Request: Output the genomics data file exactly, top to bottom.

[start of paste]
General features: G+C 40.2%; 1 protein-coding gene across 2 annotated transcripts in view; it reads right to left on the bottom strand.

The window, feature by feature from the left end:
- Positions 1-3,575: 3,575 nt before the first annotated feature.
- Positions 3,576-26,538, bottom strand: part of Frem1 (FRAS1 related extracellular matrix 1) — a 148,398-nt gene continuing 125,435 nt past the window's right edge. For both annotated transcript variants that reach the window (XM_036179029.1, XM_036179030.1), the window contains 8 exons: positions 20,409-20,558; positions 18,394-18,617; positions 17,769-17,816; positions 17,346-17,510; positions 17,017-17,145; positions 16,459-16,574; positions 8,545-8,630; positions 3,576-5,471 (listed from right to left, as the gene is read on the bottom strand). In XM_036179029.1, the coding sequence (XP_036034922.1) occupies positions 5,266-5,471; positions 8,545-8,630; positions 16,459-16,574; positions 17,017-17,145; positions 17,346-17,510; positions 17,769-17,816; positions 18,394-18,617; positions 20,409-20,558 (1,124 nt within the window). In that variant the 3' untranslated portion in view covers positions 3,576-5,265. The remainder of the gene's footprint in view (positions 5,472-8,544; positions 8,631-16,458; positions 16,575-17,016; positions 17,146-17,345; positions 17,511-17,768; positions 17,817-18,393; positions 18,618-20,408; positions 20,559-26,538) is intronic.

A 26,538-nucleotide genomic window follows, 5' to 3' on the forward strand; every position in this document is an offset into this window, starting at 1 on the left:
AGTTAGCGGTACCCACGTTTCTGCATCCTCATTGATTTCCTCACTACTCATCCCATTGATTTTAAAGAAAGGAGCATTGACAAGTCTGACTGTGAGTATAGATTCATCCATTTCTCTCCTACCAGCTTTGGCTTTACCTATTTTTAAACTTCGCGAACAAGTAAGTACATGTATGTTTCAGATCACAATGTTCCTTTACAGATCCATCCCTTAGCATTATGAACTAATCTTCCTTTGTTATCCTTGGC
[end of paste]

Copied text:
General features: G+C 40.2%; 1 protein-coding gene across 2 annotated transcripts in view; it reads right to left on the bottom strand.

The window, feature by feature from the left end:
- Positions 1-3,575: 3,575 nt before the first annotated feature.
- Positions 3,576-26,538, bottom strand: part of Frem1 (FRAS1 related extracellular matrix 1) — a 148,398-nt gene continuing 125,435 nt past the window's right edge. For both annotated transcript variants that reach the window (XM_036179029.1, XM_036179030.1), the window contains 8 exons: positions 20,409-20,558; positions 18,394-18,617; positions 17,769-17,816; positions 17,346-17,510; positions 17,017-17,145; positions 16,459-16,574; positions 8,545-8,630; positions 3,576-5,471 (listed from right to left, as the gene is read on the bottom strand). In XM_036179029.1, the coding sequence (XP_036034922.1) occupies positions 5,266-5,471; positions 8,545-8,630; positions 16,459-16,574; positions 17,017-17,145; positions 17,346-17,510; positions 17,769-17,816; positions 18,394-18,617; positions 20,409-20,558 (1,124 nt within the window). In that variant the 3' untranslated portion in view covers positions 3,576-5,265. The remainder of the gene's footprint in view (positions 5,472-8,544; positions 8,631-16,458; positions 16,575-17,016; positions 17,146-17,345; positions 17,511-17,768; positions 17,817-18,393; positions 18,618-20,408; positions 20,559-26,538) is intronic.

A 26,538-nucleotide genomic window follows, 5' to 3' on the forward strand; every position in this document is an offset into this window, starting at 1 on the left:
AGTTAGCGGTACCCACGTTTCTGCATCCTCATTGATTTCCTCACTACTCATCCCATTGATTTTAAAGAAAGGAGCATTGACAAGTCTGACTGTGAGTATAGATTCATCCATTTCTCTCCTACCAGCTTTGGCTTTACCTATTTTTAAACTTCGCGAACAAGTAAGTACATGTATGTTTCAGATCACAATGTTCCTTTACAGATCCATCCCTTAGCATTATGAACTAATCTTCCTTTGTTATCCTTGGC